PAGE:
“We have a very limited understanding of mixed-plastic pyrolysis,” said Hilal Ezgi Toraman, assistant professor of energy engineering and chemical engineering at Penn State. “Understanding the interaction effects between different polymers during advanced recycling is very important while we are trying to develop technologies that can recycle real waste plastics.”
The scientists conducted co-pyrolysis of two of the most common types of plastic, low-density polyethylene (LDPE) and polyethylene terephthalate (PET), along with different catalysts to study the interaction effects between the plastics. They found one catalyst may be a good candidate for converting mixed LDPE and PET waste into valuable liquid fuels. Catalysts are materials added to pyrolysis that can aid the process, like inducing the plastic to break down selectively and at lower temperatures.
“This type of work can allow us to provide guidelines or suggestions to industry,” said Toraman, who is the Virginia S. and Philip L. Walker Jr. Faculty Fellow in the John and Willie Leone Family Department of Energy and Mineral Engineering at Penn State. “It’s important to discover what kind of synergies exist between these materials during advanced recycling and what types of applications they may be right for before scaling up.”
The plastics, LDPE and PET, are commonly found in food packaging, which often consists of layers of different plastic material that are engineered to keep products fresh and safe, but are also difficult to recycle with traditional processes because the layers have to be separated, which is an expensive process.
“If you want to recycle them, you need to basically separate those layers and maybe do something with the single streams,” Toraman said. “But pyrolysis can handle it, so it’s a very important option. It’s not easy to find such a technique that can accept that messy complexity of the these different plastic materials.”
The first step to developing new commercial pyrolysis processes hinges on having a better mechanistic understanding of how dynamic plastic waste mixtures decompose and interact, the scientists said.
The scientists conducted pyrolysis on LDPE and PET separately and together and observed interaction effects between the two polymers during tests with each of three catalysts they used. The scientists reported the findings in the journal Reaction Chemistry & Engineering.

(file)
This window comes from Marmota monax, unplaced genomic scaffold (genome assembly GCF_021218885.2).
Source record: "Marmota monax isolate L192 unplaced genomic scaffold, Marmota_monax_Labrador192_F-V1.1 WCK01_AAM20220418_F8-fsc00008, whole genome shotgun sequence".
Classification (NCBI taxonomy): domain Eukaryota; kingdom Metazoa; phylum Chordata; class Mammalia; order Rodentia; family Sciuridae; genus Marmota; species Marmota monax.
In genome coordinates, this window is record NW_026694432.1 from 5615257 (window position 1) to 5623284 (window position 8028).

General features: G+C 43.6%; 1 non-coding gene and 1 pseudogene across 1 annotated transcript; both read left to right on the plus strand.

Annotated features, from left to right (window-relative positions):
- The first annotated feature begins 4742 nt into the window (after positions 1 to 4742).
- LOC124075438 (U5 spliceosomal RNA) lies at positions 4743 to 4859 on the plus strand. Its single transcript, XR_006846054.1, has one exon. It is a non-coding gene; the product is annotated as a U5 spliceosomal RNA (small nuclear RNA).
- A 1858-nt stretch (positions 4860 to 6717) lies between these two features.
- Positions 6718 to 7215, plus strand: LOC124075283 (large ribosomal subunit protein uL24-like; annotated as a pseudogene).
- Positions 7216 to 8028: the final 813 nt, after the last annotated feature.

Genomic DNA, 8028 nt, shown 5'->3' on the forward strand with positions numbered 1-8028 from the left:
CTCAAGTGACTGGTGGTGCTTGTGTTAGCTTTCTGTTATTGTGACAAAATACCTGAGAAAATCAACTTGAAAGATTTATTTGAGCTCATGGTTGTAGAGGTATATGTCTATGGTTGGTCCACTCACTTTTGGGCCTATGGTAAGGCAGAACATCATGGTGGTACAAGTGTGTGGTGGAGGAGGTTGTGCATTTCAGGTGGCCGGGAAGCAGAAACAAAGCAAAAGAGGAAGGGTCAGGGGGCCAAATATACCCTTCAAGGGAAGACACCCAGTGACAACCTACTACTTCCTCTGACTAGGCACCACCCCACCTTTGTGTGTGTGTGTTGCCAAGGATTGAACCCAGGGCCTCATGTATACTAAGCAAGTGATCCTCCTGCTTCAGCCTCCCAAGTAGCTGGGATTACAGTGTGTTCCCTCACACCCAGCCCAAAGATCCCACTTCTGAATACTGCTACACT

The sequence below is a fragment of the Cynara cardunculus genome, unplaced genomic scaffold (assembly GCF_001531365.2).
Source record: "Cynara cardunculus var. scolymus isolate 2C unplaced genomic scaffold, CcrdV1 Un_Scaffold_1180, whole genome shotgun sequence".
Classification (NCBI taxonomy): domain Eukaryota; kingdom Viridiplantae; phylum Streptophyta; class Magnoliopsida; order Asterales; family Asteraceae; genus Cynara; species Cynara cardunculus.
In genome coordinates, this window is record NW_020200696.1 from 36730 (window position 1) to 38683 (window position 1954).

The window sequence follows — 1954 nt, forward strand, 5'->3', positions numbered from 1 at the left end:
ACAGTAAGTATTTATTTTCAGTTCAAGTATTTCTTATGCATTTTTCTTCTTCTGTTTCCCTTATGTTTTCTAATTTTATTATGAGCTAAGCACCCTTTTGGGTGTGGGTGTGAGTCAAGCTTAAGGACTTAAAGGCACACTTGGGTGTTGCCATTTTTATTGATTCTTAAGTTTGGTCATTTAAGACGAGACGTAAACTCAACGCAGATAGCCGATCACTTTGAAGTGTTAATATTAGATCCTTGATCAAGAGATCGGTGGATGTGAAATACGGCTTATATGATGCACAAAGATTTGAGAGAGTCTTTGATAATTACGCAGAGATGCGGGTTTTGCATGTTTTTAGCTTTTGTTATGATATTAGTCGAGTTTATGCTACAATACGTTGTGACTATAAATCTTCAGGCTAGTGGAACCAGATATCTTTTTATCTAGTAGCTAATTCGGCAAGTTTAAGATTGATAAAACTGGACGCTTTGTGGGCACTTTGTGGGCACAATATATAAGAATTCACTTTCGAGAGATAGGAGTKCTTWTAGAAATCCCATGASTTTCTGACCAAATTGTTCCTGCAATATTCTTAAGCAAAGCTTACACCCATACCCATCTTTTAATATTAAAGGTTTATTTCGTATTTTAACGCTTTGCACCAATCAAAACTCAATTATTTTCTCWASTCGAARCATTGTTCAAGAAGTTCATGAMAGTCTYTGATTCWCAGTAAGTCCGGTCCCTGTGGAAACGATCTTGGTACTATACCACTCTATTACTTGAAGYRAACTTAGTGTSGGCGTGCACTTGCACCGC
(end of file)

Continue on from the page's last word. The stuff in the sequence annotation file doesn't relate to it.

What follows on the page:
“We saw products that can be very good candidates for gasoline application,” Toraman said.
The team also developed a kinetic model that was able to accurately model the interaction effects observed during co-pyrolysis of LDPE and PET with each of the catalysts. Kinetic models attempt to predict the behavior of a system and are important for better understanding why reactions are occurring.
Toraman’s research group focuses on doing experiments under well-defined and well-controlled conditions to understand interaction effects during advanced recycling of mixed plastics and the corresponding reaction mechanisms.
“Systematic and fundamental studies on understanding reaction pathways and developing kinetic models are the first steps toward process optimization,” Toraman said. “If we don’t have our kinetic models right, our reaction mechanisms accurately, then if we scale up for pilot plants or large-scale operations, the results won’t be accurate.”
Toraman said she hopes the research leads to better environmental responsibility in the recovery, processing and utilization of Earth resources.
A global analysis of all mass-produced plastics found that a total of 8.3 billion metric tons of new plastics is estimated to be generated worldwide to date. As of 2015, 79% of plastic waste, which contains numerous hazardous chemicals, has been left to accumulate in landfills or natural environments with approximately 12% incinerated and only 9% recycled.
“Whatever we do is better than doing nothing,” Toraman said. “We need to include those plastics into the economy again, to have a circular economy, otherwise they will just end up in landfills, leaching potentially toxic substances into the soil and water or contaminate oceans. So doing something, finding a value, is better than nothing. Plastics are currently considered as waste because we treat these valuable resources as waste.”
Other Penn State researchers on this project were Sean Timothy Okonsky, doctoral student in the Department of Chemical Engineering, and J.V. Jayarama Krishna, postdoctoral researcher in the John and Willie Leone Family Department of Energy and Mineral Engineering.